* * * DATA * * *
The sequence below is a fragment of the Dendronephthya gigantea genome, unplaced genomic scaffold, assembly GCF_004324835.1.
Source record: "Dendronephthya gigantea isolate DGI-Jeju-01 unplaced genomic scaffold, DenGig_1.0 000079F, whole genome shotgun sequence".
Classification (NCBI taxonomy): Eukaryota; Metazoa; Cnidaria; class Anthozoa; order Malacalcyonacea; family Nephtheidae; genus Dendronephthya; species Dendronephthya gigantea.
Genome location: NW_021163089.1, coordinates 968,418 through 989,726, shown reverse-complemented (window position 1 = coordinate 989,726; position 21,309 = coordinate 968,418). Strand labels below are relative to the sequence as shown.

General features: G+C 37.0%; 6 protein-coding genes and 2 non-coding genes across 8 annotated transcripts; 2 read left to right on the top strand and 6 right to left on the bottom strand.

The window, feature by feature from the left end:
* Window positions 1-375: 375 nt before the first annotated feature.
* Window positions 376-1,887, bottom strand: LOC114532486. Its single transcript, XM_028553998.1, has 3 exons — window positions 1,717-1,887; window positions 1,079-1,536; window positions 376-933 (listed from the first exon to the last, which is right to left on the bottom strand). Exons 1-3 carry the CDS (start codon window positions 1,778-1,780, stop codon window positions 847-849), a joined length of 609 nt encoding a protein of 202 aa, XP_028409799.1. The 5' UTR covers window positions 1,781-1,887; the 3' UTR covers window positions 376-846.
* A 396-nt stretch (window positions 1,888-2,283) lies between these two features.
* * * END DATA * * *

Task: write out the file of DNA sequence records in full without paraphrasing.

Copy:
The sequence below is a fragment of the Dendronephthya gigantea genome, unplaced genomic scaffold, assembly GCF_004324835.1.
Source record: "Dendronephthya gigantea isolate DGI-Jeju-01 unplaced genomic scaffold, DenGig_1.0 000079F, whole genome shotgun sequence".
Classification (NCBI taxonomy): Eukaryota; Metazoa; Cnidaria; class Anthozoa; order Malacalcyonacea; family Nephtheidae; genus Dendronephthya; species Dendronephthya gigantea.
Genome location: NW_021163089.1, coordinates 968,418 through 989,726, shown reverse-complemented (window position 1 = coordinate 989,726; position 21,309 = coordinate 968,418). Strand labels below are relative to the sequence as shown.

General features: G+C 37.0%; 6 protein-coding genes and 2 non-coding genes across 8 annotated transcripts; 2 read left to right on the top strand and 6 right to left on the bottom strand.

The window, feature by feature from the left end:
* Window positions 1-375: 375 nt before the first annotated feature.
* Window positions 376-1,887, bottom strand: LOC114532486. Its single transcript, XM_028553998.1, has 3 exons — window positions 1,717-1,887; window positions 1,079-1,536; window positions 376-933 (listed from the first exon to the last, which is right to left on the bottom strand). Exons 1-3 carry the CDS (start codon window positions 1,778-1,780, stop codon window positions 847-849), a joined length of 609 nt encoding a protein of 202 aa, XP_028409799.1. The 5' UTR covers window positions 1,781-1,887; the 3' UTR covers window positions 376-846.
* A 396-nt stretch (window positions 1,888-2,283) lies between these two features.